When the pair finally meet in less than a fortnight for their hugely anticipated heavyweight rematch, David Haye really is in a win-or-bust situation against Tony Bellew.
Haye was stopped in the 11th round by Bellew almost 14 months ago in the first instalment, after the former world heavyweight champion suffered a ruptured Achilles just under halfway through the bout.
It seemed unlikely that he would ever return to the ring, with such a nasty injury added to all of the problems he's had in the past, but a second fight was arranged for December last year.
However, a bicep injury forced it to be postponed until May 5, and we are now just 12 days shy of that date.
Despite the initial result and obvious doubts over his fitness, Haye is a clear favourite to get revenge on Bellew and give himself another shot at the big time.
The first fight was an enormous event mainly because of how the two men sold it in the press conferences.
Haye and Bellew exchanged sharp insults, with the former even throwing a punch at his opponent on one occasion, and claimed he would put the Liverpudlian in hospital and end his career.
Bellew seemed to call Haye's bluff and insisted his body would break down, which it did, and he forced a late stoppage to propel himself to new heights.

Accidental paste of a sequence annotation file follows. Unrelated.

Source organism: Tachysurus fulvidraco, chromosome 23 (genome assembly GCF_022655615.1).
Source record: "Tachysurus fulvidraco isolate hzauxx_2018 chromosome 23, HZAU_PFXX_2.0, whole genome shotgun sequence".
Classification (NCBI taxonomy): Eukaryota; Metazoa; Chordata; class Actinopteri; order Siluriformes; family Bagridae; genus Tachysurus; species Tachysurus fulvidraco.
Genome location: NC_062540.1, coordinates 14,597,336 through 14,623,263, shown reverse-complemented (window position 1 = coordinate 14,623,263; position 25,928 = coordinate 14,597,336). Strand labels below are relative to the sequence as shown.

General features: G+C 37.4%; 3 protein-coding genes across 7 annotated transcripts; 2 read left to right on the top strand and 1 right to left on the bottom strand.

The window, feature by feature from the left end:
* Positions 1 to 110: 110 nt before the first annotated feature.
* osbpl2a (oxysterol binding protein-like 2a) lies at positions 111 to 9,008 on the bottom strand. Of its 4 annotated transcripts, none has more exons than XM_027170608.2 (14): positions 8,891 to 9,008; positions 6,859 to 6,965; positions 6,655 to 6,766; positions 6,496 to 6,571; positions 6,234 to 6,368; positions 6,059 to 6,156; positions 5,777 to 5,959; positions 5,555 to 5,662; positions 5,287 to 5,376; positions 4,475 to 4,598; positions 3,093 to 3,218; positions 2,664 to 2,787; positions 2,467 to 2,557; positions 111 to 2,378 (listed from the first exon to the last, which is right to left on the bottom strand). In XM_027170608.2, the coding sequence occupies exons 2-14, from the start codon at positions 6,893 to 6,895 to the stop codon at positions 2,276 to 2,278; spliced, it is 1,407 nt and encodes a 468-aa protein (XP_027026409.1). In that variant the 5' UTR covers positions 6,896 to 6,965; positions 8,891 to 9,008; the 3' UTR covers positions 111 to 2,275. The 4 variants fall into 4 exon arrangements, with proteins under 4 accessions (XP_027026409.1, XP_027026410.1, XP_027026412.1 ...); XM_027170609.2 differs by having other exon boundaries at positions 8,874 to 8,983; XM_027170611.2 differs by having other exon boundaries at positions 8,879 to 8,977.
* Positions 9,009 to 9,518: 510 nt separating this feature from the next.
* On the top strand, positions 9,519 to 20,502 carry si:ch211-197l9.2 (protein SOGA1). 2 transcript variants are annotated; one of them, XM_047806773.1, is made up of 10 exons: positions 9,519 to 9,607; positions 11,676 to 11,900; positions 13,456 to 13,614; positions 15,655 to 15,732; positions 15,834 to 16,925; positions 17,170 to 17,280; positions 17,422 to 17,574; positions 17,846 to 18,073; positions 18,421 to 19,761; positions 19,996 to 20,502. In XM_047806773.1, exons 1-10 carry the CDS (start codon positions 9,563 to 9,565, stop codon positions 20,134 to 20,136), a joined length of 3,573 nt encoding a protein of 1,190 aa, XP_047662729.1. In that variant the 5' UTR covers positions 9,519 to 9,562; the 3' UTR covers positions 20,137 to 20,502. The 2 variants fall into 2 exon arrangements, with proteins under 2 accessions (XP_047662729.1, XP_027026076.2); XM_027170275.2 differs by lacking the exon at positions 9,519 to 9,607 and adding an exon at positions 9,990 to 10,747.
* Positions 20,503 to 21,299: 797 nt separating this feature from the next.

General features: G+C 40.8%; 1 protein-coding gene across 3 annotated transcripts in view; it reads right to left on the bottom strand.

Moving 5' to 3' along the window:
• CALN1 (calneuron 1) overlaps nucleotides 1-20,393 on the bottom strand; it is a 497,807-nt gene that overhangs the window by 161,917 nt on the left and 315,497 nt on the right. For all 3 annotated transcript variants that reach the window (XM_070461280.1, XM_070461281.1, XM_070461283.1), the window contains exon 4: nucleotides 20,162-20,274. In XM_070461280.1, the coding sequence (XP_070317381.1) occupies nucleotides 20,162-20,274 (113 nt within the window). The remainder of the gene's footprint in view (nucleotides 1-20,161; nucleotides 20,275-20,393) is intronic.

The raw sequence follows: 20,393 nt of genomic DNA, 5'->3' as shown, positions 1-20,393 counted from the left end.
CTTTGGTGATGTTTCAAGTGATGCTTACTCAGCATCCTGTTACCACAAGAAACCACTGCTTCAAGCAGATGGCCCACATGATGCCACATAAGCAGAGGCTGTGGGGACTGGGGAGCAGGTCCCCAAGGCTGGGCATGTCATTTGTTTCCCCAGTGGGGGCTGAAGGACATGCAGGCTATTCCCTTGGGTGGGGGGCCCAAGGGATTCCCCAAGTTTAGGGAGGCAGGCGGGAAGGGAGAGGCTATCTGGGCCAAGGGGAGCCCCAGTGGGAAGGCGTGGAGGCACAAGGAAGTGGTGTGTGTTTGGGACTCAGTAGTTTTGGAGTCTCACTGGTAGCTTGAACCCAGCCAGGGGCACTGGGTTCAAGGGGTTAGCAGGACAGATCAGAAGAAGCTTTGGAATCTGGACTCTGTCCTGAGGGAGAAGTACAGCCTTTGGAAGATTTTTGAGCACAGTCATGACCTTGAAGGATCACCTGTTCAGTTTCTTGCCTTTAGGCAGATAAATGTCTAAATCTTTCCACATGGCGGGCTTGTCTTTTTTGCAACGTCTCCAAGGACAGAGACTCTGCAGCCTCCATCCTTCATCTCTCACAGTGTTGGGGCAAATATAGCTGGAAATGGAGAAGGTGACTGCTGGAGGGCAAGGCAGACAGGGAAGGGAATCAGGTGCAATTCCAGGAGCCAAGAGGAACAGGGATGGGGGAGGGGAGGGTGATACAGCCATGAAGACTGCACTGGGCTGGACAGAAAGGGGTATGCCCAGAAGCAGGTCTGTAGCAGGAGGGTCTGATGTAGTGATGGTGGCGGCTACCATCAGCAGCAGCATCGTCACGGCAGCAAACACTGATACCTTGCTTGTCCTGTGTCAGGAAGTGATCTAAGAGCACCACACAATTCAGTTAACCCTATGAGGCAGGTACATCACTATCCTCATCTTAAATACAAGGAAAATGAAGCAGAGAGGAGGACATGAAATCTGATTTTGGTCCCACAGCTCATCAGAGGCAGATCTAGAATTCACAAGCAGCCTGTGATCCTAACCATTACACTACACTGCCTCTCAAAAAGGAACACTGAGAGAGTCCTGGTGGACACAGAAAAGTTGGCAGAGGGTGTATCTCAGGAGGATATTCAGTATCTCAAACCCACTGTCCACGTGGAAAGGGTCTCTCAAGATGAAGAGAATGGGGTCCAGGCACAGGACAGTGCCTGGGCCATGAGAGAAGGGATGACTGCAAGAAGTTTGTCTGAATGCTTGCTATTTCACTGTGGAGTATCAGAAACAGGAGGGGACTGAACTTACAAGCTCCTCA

But there has been nothing of the sort this time around.
Even when the two appeared on The Gloves Are Off on Sky Sports, Haye was much more reserved and refused to get drawn into any wars of words.
And he has revealed why he has been behaving in a much calmer manner as fight week approaches.
The Bermondsey boxer wants to be remembered for his ability in the ring, rather than his quality at selling fights, particularly as he admits this could be his final appearance in the ring.
He seems to have learned his lesson after the way he quite frankly wrote Bellew off before suffering a second-career loss at the O2 Arena, and now he wants to do the talking with his skills.
“I could add another million pounds to the earnings of this fight by throwing a glass of water at a press conference or slapping him," he started.
"Do I really just want to be remembered as someone who talked crap?
"I could add another million pounds to the earnings of this fight by throwing a glass of water at a press conference or slapping him. I don’t want to be known just for selling tickets and pay-per-view television. I’ve done that throughout my career.
"How about the merit of my work? At 37, I am thinking about how I want to be remembered.
"This may be my last fight even if I win. If I don’t win well and feel good about it, I won’t be carrying on. So the focus on what I have done in the ring is more important."
To be fair, they don't exactly need fireworks in the build-up in order to sell this one.
The first meeting was absolutely explosive, with both men throwing everything they had at the other in order to win.
Regardless of the result, we're sure to be in for another brilliant spectacle in London.
But if Haye ends up on the canvas again, he can almost certainly kiss goodbye to his career.